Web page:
Atacama Humanoid Preliminary Report Smells of Ketchum

Hot off the presses, Dr. Greer announces the release of his preliminary report on the analysis of the Atacama Humanoid!

Making headlines in the paranormal and scientific community alike over the last few weeks, the Disclosure Project, headed by Dr Steven M. Greer MD has been hyping up their planned release of the Sirius UFO “documentary” on April 24, 2013.  Apparently in that effort, Greer has today released a special preliminary report on the analysis of the Atacama Humanoid, said to be the focal point of the documentary.

UFO and paranormal enthusiast have been going nuts with anticipation for information on this little whatever-it-is.  As the story goes, a six-inch long humanoid figure, highly desiccated but preserved in mummy-like fashion, was found in the wilds of the Atacama desert of Chile in 2003.  Greer became aware of the figure in 2009 when he was invited to examine the remains.  Then in 2012 Ramón Navia-Osorio Villar, President of the Instituto De Investigaciones Y Estudios Exobiologicos allowed Greer and his team to take x-ray, CAT scans and biological samples from the remains for analysis.

Photos of the figure are included in the report along with comparisons to fetal skeletal structures and the like.  Looking at the photos, which have been available online for some time, one is struck by the look of the creature.  It appears almost sculpted, which brings up some doubt that it isn’t an elaborate hoax.

In the report Greer identifies Dr. Garry Nolan as the lead expert to have examined and analysed the samples.  Nolan, the Rachford and Carlota A. Harris Professor in the Department of Microbiology and Immunology at Stanford University School of Medicine, is quoted in the report discussing his untested conclusion that the creature is definitely a biological entity (apparently not hoaxed) and is not the result of any known skeletal dysplasia or other deformity (including anencephaly).

The report goes on to describe, briefly, the protocols used to identify and process the DNA of apparent bone marrow samples taken from the creatures rib (of which it apparently has 10, which is not consistent with known hominids).  Some scientific terminology is used throughout the report, lending some small measure of credibility to the story, but as Nolan points out late in the report, these are preliminary findings that have yet to be confirmed through peer review, which will reportedly take place in roughly a year.

Greer is careful not to draw premature conclusions based on the data provided by Nolan and others, but he does offer some speculation about other specimens that may exist in and around Chile, and even the possibility that there are living examples of this creature in the Atacama Desert.  Greer asks several questions in the “Hypothesis and Thoughts” section at the end of the report, and he seems to suggest that this creature is not of extraterrestrial nature.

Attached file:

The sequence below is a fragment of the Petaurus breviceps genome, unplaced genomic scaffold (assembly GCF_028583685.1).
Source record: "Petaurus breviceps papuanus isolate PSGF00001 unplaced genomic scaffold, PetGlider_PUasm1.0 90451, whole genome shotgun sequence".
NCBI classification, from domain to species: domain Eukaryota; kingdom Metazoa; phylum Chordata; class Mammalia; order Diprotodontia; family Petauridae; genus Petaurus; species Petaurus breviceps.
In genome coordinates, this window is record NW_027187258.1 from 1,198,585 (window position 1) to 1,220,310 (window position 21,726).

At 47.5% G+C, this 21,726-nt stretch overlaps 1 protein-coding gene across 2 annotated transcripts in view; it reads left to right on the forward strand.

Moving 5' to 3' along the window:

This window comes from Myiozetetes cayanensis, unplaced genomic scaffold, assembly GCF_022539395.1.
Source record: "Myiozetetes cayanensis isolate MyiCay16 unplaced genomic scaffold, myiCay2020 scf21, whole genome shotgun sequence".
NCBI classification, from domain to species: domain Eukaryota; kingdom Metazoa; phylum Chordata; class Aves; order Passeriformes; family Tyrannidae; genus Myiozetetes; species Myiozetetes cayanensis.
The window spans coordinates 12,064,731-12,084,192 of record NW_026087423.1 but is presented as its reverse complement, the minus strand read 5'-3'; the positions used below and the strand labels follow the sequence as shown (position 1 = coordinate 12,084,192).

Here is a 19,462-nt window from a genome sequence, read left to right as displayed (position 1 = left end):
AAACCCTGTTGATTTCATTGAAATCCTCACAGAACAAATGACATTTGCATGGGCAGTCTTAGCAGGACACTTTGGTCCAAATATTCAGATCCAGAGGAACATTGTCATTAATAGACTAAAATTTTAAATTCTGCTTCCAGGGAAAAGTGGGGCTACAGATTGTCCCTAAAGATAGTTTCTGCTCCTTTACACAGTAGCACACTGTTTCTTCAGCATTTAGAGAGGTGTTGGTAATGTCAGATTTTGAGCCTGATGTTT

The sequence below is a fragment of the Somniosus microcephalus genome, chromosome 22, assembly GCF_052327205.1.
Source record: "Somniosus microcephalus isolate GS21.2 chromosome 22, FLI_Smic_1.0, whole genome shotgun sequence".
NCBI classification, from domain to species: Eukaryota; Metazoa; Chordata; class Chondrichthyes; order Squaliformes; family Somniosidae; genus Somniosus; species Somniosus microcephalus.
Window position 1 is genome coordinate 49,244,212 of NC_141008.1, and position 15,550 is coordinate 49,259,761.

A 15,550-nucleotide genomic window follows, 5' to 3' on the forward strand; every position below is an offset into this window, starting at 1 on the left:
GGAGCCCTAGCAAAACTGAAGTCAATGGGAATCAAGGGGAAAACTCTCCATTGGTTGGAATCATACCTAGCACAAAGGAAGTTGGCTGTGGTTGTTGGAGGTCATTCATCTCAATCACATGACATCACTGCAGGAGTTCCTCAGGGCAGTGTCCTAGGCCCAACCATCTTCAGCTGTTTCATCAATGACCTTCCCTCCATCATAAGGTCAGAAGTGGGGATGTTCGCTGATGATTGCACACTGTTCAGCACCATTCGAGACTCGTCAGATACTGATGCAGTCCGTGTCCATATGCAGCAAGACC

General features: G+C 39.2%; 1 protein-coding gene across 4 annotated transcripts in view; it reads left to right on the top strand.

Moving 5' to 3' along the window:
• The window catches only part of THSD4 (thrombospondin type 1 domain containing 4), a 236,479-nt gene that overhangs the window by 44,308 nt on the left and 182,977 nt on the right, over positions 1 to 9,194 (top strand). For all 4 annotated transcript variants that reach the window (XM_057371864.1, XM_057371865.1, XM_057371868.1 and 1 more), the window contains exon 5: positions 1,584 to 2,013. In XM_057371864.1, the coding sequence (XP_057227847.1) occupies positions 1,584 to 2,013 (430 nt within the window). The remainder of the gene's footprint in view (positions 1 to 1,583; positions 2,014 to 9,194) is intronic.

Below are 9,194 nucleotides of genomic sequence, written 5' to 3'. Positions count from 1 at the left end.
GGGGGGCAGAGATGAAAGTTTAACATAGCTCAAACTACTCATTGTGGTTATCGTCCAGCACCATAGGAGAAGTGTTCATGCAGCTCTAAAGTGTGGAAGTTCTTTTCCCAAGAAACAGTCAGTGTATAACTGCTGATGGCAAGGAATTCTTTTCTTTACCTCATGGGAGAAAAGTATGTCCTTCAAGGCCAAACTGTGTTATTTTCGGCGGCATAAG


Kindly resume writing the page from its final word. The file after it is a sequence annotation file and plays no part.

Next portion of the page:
It is clear that more analysis is required, but the tantalising nature of the report holds parallels to the Ketchum-Bigfoot debacle of late 2012 early 2013.  Is this the future of scientific reporting where controversial topics are concerned?  Is hype for the story more important than scientific credibility?

Dr. Steven Greer

Greer is a medical doctor, having received his medical license (Virginia) from the University of North Carolina.  In 1990 he founded the Center for the Study of Extraterrestrial Intelligence (CSETI) and then The Disclosure Project in 1993, eventually giving up his career as an emergency room physician in 1998 to pursue government disclosure of alien contact on Earth.  He has appeared on multiple television programs dealing with the extraterrestrial question, including Larry King Live, and is an outspoken member of the UFOlogical community.

Greer enjoys a good deal of credibility in both the paranormal and scientific community, and the Sirius documentary is said to contain life-altering information, but have his efforts now been mired by the premature release of information that should have been published traditionally, in a peer-reviewed scientific journal?

As mentioned, the preliminary report says, explicitly, that there are yet no answers regarding the identity or origin of the creature and that the results of their six-month long study are due to be published in the future, but this is all too familiar and makes one hesitant to accept that his speculations are anything more than the fantasies of a man who’s passion for the topic at hand is heightened, to say the least.

With the release of the film only days away, the world will finally see what all the fuss is about, and if this preliminary report is any indication, we might all be disappointed by a lack of concrete information.

The preliminary report can be found here: Stanford University Research: Atacama Humanoid Still A Mystery

Leave a Reply

Your email address will not be published.